The Sacraments hold a special place in Catholic soteriology. “Sacraments are outward signs of inward grace, instituted by Christ for our sanctification” (Catechismus concil. Trident., n. 4, ex St. Augustine, “De Catechizandis rudibus”). Although the manner of their instrumental causality is a mystery, it is clear that the instrumental causality is through grace alone, “And man is made a member of Christ through grace alone.” (St. Thomas, Summa, A[1]; Q[62], A[1]).

So you see, Catholics believe in one faith, which works (not to be mistaken by sound exegesis with “works of the [Jewish] law”), but the charges that this (somehow) negates grace, or that we believe in grace plus works, are false. Some say that faith plus works is the same thing as grace plus works, but they are in error – because it would be inconsistent to say that the faith itself can be a gift of grace, but works cannot be. Furthermore, truncating faith and works does not prevent the error of boasting – one could boast in their faith just as much as they could boast in their works (as if our belief contractually obligated God to save us apart from the law of grace, or made us superior to those without faith). It is the grace that prevents us from boasting, so even though we work to cooperate with that grace in what we believe and what we do, it is “all of grace” not of our faith alone, nor of our works alone; not done in ourselves, but in Christ.

We are saved by the law of grace, through the gift of grace: an actual faith which works. The doctrine of salvation by grace alone is clear in scripture, the fathers, the councils and papal teaching; one of the clearest articulations came from the Council of Trent (Decree on Justification: Chapter V; Canons I, II and III on Justification).

A formulation that would be accurate, but not official, since it is my own, is that man is saved by Jesus Christ alone, by the grace of God alone, through the gift of actual grace in faith and works. Our righteousness is imputed (made possible by Christ) and infused (activated to the full strength the grace contains) by our faith and works. Again, both the faith and the good works are gifts of grace, as it is written,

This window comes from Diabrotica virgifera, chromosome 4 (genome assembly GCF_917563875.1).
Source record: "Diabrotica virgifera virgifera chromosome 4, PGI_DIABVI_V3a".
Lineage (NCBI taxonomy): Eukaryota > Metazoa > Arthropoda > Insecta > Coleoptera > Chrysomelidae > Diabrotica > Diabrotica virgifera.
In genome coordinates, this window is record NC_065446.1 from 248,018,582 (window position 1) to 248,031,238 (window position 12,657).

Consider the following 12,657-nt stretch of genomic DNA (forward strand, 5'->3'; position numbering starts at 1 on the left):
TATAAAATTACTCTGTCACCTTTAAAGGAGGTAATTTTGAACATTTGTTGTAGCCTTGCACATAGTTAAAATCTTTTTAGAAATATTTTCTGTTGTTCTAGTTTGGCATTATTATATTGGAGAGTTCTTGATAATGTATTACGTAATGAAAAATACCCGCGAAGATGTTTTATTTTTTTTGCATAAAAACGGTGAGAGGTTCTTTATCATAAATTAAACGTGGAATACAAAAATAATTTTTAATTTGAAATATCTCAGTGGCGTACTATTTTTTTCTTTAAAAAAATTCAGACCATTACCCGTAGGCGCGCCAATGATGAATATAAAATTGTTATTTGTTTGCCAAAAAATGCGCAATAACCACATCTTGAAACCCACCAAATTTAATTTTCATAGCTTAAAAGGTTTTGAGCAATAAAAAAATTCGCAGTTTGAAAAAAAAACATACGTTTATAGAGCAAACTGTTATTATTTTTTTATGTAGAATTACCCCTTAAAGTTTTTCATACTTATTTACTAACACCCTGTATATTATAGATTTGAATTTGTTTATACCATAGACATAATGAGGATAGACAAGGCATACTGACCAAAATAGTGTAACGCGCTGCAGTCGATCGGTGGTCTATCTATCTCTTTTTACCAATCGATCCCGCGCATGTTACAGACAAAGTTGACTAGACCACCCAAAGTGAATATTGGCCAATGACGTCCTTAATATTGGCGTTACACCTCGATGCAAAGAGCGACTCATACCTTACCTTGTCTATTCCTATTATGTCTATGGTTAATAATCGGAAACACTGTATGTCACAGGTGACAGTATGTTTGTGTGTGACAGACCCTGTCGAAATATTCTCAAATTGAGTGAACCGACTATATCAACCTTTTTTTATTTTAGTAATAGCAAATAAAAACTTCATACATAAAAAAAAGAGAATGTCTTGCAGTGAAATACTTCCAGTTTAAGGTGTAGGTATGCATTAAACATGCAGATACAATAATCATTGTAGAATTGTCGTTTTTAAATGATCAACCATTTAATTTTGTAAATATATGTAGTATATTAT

For by grace you have been saved through faith; and this is not your own doing, it is the gift of God – not because of works, lest any man should boast. For we are his workmanship, created in Christ Jesus for good works, which God prepared beforehand, that we should walk in them (Ephesians 2:8-10 RSV-CE).

Not everything the Catholic church teaches about soteriology – the study of salvation – is dogmatic, so you will find variations within some aspects of Catholic soteriological doctrine. However, in addition to the Catechism of the Catholic Church (esp. Article 2, Grace and Justification – CCC 1987 – 2029), the Council of Trent clarified Catholic soteriology regarding the new ideas of the reformers, and the Decree and Canons on Justification from the Sixth Session are succinct and delightfully dense – if you would like the clarity of context and are theologically minded, you ought to read them in their entirety. In addition to the authoritative, decredal documents from Trent, there are a few significant times when the Catholic Church has met with Protestant leaders to discuss key differences like justification. Perhaps the earliest was the Diet of Ratisbon (also called the “Diet/ Colloquy of Regensburg”) in 1541 (the fifth article discusses justification), but there are also more recent meetings which resulted in documents like the document “Salvation and the Church” written with Anglicans in 1986, the Evangelicals and Catholics Together document in 1994, the follow-up document entitled “The Gift of Salvation” in 1998,